I never thought I would get a sweet little surprise until a small group of lovely Muslim patients approached me for a picture. They were trying their best to tell me that they’re Muslims too. We spoke to each other with very minimal words and managed to capture the moment with a photo. They kept holding my hands and looked me deep into the eyes. I saw affection, and I was truly humbled. They did not know anything about me at all, yet they made me feel so loved. Luckily, Piyapong managed to join us at the end of the conversation, helping us with the translation. I made sure to tell them how happy I am to be there.

That night we literally tasted love, I couldn’t agree more on what Pat has said in her speech: that night, love is being spoken without words.

Rising Sun 2015 Expands the Capacity of Patient Advocates Throughout Asia Pacific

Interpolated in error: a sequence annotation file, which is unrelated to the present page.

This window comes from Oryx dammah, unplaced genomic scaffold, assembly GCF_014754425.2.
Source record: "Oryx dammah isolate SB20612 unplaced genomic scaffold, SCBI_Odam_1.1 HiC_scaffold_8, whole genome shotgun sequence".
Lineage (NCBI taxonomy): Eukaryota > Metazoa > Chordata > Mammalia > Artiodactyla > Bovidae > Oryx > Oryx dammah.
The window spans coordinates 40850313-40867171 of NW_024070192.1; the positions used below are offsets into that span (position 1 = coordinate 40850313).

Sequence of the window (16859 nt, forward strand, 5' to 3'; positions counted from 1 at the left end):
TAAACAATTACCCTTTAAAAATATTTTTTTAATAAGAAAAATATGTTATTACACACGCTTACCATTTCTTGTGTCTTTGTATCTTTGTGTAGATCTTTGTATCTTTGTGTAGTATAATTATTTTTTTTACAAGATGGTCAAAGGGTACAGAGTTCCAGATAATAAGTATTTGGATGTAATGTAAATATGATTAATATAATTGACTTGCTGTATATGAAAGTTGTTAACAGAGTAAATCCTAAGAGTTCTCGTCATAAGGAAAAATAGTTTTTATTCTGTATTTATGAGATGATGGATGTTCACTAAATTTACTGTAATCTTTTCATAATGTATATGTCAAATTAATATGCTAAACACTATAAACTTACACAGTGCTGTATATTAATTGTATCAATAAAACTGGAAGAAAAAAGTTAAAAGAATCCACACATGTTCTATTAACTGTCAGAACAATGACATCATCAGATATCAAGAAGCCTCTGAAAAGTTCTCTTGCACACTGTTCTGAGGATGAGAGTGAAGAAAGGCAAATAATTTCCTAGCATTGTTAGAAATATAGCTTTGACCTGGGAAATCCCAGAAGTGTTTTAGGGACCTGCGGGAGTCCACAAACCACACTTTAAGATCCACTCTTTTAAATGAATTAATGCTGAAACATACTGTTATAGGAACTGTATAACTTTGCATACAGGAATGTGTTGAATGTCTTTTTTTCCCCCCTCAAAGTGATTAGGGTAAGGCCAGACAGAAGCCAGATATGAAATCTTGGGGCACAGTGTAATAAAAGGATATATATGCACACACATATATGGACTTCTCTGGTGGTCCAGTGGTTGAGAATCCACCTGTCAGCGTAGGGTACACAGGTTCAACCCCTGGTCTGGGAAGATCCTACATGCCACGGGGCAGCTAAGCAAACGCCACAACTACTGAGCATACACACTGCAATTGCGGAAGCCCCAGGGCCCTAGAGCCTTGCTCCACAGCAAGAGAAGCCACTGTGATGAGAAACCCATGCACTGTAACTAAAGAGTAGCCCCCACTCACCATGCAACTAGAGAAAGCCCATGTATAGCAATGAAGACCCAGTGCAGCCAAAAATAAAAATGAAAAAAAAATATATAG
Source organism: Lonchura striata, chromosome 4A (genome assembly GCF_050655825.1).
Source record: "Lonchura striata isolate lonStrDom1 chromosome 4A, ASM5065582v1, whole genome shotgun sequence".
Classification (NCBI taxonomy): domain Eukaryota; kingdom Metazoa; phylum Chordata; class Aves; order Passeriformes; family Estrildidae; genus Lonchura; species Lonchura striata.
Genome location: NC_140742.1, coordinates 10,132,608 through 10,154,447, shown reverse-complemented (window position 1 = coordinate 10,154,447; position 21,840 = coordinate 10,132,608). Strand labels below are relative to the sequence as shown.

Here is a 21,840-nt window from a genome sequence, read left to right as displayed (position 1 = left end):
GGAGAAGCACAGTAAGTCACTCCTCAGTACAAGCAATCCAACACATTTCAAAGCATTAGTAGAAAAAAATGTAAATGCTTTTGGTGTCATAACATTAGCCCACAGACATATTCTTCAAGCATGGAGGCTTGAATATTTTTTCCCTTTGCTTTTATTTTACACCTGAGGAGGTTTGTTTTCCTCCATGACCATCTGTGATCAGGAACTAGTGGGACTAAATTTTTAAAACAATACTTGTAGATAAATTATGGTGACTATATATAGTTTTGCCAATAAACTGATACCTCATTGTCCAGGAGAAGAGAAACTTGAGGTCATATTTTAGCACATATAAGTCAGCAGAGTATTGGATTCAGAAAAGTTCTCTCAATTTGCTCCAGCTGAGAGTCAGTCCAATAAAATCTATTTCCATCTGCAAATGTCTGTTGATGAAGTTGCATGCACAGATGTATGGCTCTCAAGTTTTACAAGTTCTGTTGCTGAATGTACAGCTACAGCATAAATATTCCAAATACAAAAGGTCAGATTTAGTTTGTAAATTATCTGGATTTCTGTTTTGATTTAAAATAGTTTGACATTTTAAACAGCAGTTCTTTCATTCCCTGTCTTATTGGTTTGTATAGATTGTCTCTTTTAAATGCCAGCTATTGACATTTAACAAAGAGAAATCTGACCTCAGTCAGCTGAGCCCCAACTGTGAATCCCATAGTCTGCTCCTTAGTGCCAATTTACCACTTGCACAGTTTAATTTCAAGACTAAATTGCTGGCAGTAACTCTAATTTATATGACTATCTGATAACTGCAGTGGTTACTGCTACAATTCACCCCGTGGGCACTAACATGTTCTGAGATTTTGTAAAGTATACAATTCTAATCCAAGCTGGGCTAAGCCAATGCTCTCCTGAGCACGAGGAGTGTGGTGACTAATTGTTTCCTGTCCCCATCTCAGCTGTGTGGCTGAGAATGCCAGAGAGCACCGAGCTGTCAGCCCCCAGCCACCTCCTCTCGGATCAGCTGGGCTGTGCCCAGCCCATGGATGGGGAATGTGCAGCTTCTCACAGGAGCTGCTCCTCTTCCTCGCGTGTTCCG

More than 45 patient advocates came together for the 2015 Rising Sun meeting in Bangkok, Thailand on October 9-11. Rising Sun, the Asia Pacific regional event, is an initiative driven by The Max Foundation in partnership with local patient groups that aims to enhance the capacity of patient-advocate leaders, increase the well-being of patient communities, and raise disease awareness through learning and sharing opportunities.

Starting this year, we expanded the conference to include chronic lymphocytic leukemia (CLL) along with our focus on chronic myeloid leukemia (CML). Most of the patient groups in Rising Sun network serve as the only blood cancer support groups in their local country. The addition of CLL education through Rising Sun will allow patient advocates to support this specific sub-group throughout Asia Pacific.

Hematologists from different countries educated us on different topics such as international perspectives, regional best practices, local management, and drug approval and monitoring.